How occupational therapists influence LTC design decisions
Kerrie Ramsdell is on a quest to change the way people think about occupational therapists, including those in the long-term care industry.
Ramsdell spends much of her spare time outside of her full-time position teaching at the Louisiana State University educating others that occupational therapists (OTs) are not just for rehab. Their knowledge, expertise and insight serve as an important tool in designing living spaces. Among those areas that could benefit from their counsel are LTC facilities wanting to edge ahead of their competition.
It’s a passion that emerged in 2005 when Ramsdell witnessed the restructuring process following Hurricane Katrina. As she watched New Orleans begin to rebuild, she was floored by the lack of conversation that surrounded issues such as accessibility for those with varying physical needs. She knew her role as an OT could help shape the design process to create better inclusion of all people.
A pediatric OT by trade, Ramsdell has now expanded her focus to the design and care of all stages of life. Ramsdell—now seven years later—is one of the champions of her industry, traveling to conferences to share her insight. She will be speaking at this spring’s Environments for Aging conference being held April 6-9.
“When you have to design your new space consider an occupational therapist because they are experts on how the environment contributes to function, particularly around the physical and sensory demands,” says Ramsdell, who serves as assistant professor of clinical occupational therapy at LSU’s health sciences center. “This person-environmental focus contributes to a holistic design that promotes overall mental and physical health and participation in order to live life to the fullest.”
OTs are often misunderstood as only working in rehab with patients or clients on activities of daily living skills. However, their training on health and disability-related issues through an individualized lens can help designers, administrators and policy-makers promote optimal environments for aging. OTs are trained to focus on a framework made up of the person, the environment and the occupational performance, which can be applied to healthcare design, Ramsdell says.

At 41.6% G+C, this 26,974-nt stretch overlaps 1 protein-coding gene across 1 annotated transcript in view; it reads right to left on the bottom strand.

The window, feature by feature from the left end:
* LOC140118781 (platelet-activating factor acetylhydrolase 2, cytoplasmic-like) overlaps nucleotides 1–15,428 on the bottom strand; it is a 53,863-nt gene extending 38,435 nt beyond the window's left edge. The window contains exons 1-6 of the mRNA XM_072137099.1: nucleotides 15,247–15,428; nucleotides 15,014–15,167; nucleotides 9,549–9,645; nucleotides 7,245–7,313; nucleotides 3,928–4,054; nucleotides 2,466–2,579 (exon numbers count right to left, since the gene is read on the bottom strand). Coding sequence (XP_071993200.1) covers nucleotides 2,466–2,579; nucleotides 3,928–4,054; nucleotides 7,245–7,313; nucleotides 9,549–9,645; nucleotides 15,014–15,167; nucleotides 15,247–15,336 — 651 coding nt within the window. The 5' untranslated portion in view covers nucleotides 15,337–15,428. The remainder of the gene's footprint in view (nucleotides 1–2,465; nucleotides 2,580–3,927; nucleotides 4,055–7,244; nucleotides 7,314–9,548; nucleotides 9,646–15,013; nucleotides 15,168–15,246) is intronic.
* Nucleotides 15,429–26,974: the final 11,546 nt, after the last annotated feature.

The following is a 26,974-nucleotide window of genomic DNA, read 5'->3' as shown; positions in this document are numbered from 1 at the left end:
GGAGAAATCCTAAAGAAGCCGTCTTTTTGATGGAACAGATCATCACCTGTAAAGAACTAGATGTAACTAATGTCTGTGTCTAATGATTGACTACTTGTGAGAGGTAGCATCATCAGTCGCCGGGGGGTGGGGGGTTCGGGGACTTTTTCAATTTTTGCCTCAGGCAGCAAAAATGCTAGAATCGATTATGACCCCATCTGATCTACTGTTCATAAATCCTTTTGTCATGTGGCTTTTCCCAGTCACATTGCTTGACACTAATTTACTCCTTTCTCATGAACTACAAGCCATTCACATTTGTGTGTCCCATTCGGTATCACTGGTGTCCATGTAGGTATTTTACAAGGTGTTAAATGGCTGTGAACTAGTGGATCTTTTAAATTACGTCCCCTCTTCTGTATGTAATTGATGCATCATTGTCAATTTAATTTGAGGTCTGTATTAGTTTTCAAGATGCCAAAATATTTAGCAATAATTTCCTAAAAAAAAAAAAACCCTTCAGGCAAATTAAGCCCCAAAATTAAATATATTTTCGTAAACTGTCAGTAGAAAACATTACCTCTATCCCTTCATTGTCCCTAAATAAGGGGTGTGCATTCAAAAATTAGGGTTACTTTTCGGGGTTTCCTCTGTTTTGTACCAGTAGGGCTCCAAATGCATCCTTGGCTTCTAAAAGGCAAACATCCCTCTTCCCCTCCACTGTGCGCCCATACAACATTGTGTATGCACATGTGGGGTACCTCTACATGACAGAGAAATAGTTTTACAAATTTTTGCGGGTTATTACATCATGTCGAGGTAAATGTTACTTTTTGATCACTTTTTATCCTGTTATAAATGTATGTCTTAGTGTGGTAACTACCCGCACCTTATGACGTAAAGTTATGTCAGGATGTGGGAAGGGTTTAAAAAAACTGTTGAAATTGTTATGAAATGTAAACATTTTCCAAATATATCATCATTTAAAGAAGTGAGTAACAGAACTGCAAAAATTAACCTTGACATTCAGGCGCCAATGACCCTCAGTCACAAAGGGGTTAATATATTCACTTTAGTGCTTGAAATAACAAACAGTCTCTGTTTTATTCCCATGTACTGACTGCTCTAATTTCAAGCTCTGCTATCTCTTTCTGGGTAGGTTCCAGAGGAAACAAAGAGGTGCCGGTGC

Carolyn Sithong, owner of Home For Life Design, is a fellow therapist and proponent of educating the industry on the value of including an OT in any design process. Sithong has seen designers and administrators in the LTC market increasingly reach out for her input.
“As an OT and an expert in environmental modifications, I feel very qualified to help communicate to these professions not only the value of opportunity to engage in occupation, but how it can be implemented, supported by the environment and measured to show quality of life,” says Sithong, who sees her work as a move to initiate culture change in long-term care. “You can take the principles of culture change, such as more available and a better variety of dining options, focus on the occupation of eating or meal preparation and create a beautiful kitchen and dining area that allows the resident to either participate in the cooking tasks or eat whenever they want, just like at home.”
Examples of how OTs can contribute to the design process are endless. A LTC facility, for instance, that wishes to give residents increased access to the outdoors for activities like gardening or visiting a family may want to focus the design of a courtyard on raised garden beds or wide walkways. OTs who are also well researched on the different design models can help guide the design process through consultation practices, especially if facilities are targeting a certain population like Alzheimer’s disease or mental health.
The role of an OT is to help individuals get back to the things they enjoy most out of life, whether that be gardening, reading or going to the gym to lift weights. That approach is no different when used in the design of LTC facilities. OTs are instrumental in helping LTC communities design spaces that allow their residents to enjoy life in an environment that feels like home.
Julie Thompson is a freelance writer based in Dayton, Ohio.
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